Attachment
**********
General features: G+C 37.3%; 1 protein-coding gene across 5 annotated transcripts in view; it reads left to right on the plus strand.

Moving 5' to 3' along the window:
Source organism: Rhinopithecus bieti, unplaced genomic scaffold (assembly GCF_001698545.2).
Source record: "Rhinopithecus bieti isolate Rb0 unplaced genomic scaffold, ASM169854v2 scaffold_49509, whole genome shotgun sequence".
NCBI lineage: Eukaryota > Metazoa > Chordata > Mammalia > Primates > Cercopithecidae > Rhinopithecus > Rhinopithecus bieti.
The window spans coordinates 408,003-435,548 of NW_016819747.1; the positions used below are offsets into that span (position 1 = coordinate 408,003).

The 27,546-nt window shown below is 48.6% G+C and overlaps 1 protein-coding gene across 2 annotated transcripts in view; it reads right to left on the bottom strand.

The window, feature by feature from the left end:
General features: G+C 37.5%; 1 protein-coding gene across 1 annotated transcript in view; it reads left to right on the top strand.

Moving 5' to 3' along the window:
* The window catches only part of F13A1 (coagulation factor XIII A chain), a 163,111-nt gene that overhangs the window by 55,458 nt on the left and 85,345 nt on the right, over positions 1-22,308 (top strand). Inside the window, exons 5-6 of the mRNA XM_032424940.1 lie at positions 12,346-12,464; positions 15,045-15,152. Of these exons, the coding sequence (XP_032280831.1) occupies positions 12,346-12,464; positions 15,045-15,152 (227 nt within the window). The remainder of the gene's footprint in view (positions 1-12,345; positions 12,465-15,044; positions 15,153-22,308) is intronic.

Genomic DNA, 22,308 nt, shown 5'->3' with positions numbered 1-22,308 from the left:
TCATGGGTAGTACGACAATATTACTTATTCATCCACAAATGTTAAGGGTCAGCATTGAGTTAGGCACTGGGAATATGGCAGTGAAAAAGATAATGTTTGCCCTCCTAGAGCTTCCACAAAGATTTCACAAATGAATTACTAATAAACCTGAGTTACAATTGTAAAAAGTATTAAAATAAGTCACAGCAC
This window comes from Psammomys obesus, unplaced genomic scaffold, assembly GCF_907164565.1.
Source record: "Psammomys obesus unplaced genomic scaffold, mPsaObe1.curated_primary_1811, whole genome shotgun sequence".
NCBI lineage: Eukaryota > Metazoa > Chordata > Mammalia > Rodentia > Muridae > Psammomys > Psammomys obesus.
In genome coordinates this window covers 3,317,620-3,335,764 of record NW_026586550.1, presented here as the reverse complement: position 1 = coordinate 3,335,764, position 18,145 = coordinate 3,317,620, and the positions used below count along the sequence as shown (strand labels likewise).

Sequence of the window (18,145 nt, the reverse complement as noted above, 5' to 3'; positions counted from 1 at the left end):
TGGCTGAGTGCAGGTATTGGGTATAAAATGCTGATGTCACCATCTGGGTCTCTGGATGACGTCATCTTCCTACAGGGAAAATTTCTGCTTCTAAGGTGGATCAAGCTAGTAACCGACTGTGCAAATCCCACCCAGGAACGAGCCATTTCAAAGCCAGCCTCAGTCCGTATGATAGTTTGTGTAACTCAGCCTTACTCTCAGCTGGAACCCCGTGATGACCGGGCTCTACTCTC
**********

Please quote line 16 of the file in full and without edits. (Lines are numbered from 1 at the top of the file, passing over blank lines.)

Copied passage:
NCBI lineage: Eukaryota > Metazoa > Chordata > Mammalia > Rodentia > Muridae > Psammomys > Psammomys obesus.